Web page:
Small hive beetles are bee hive scavengers that entered the United States in recent years and spread rapidly across the country. Some adult beetles can be found hiding in most bee hives. Hardy insects, their hard wing coverings protect the beetles from the honey bee’s sting. The real trouble-maker in the bee hive, however, is the larval stage of the small hive beetle. Larvae start to appear in colonies in trouble, often following the loss of the queen. The larvae are voracious feeders, seeking protein, mostly from stored pollen in the combs. As the beetle larvae wander through the hive, eating everything in sight, they leave behind a “slime” of waste on the comb. Yeast grows in the fouled comb which develops a strong odor of rotting oranges. The odor attracts more beetles to the hive and repels the honey bees. The entire colony will abandon a “slimed” hive.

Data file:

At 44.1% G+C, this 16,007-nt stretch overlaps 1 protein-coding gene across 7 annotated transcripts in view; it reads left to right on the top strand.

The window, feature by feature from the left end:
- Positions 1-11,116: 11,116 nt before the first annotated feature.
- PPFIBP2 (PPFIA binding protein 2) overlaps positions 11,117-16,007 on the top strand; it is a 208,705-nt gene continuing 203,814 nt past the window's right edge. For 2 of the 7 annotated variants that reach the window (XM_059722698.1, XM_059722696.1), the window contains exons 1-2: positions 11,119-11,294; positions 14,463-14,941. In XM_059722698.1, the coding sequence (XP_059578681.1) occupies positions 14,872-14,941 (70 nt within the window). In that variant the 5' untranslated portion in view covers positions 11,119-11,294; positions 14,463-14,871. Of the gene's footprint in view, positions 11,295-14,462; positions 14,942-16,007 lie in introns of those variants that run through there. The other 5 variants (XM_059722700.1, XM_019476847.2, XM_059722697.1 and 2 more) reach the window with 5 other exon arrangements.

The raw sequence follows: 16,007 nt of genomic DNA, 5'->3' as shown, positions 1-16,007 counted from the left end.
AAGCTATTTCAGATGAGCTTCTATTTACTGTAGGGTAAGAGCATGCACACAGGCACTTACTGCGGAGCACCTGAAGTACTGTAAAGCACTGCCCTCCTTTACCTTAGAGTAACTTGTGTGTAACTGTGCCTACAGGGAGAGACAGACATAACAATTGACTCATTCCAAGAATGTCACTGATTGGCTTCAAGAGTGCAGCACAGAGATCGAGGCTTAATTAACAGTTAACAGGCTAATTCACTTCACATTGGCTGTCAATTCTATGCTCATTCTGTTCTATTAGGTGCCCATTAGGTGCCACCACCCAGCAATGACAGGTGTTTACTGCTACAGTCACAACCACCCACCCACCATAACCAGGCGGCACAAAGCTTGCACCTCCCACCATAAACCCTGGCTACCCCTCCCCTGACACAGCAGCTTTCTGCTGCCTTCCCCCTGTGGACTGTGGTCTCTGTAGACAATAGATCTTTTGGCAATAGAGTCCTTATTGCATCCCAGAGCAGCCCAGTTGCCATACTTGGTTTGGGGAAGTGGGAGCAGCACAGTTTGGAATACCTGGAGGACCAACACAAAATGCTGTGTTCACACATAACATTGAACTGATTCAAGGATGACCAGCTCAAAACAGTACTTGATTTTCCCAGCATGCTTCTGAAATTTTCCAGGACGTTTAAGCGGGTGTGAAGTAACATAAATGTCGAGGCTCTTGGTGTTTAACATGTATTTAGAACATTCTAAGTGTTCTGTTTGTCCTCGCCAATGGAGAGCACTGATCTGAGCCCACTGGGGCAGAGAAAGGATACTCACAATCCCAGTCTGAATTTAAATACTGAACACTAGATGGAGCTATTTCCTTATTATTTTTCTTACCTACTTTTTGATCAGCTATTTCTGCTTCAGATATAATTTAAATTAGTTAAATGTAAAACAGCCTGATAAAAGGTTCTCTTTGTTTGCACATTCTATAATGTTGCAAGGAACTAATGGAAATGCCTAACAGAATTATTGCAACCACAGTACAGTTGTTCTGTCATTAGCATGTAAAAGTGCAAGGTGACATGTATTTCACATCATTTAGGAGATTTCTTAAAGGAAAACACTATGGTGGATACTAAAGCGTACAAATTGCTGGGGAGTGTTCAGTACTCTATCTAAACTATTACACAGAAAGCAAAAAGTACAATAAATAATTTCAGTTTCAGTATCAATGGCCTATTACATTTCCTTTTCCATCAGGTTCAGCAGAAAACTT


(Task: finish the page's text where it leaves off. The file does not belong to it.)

If the beekeeper has a severe small hive beetle infestation, there are a number of beetle traps that have been designed to catch and drown the beetles in vegetable oil. Some traps are placed under the hive; others fit inside. The beauty of each of these traps is that they are chemical-free; so they don't affect the honey bees' health; they don't create chemical-resistant pests; and they don't lead to chemical build-up in the comb. The key to controlling small hive beetles is to prevent them from establishing multiple generations of beetles in the hive. Also, if the beekeeper can reduce the beetle population in the fall, the bees will have the upper hand in controlling the beetles in the spring. One way to lessen small hive beetle populations is to eliminate places in the hive where the beetles can hide and breed. Division board feeders holding drowned bees make a protein source that encourages beetle reproduction. In today’s photo, small hive beetle larvae slime a frame of comb. The larvae crawl from the hive to pupate in the soil.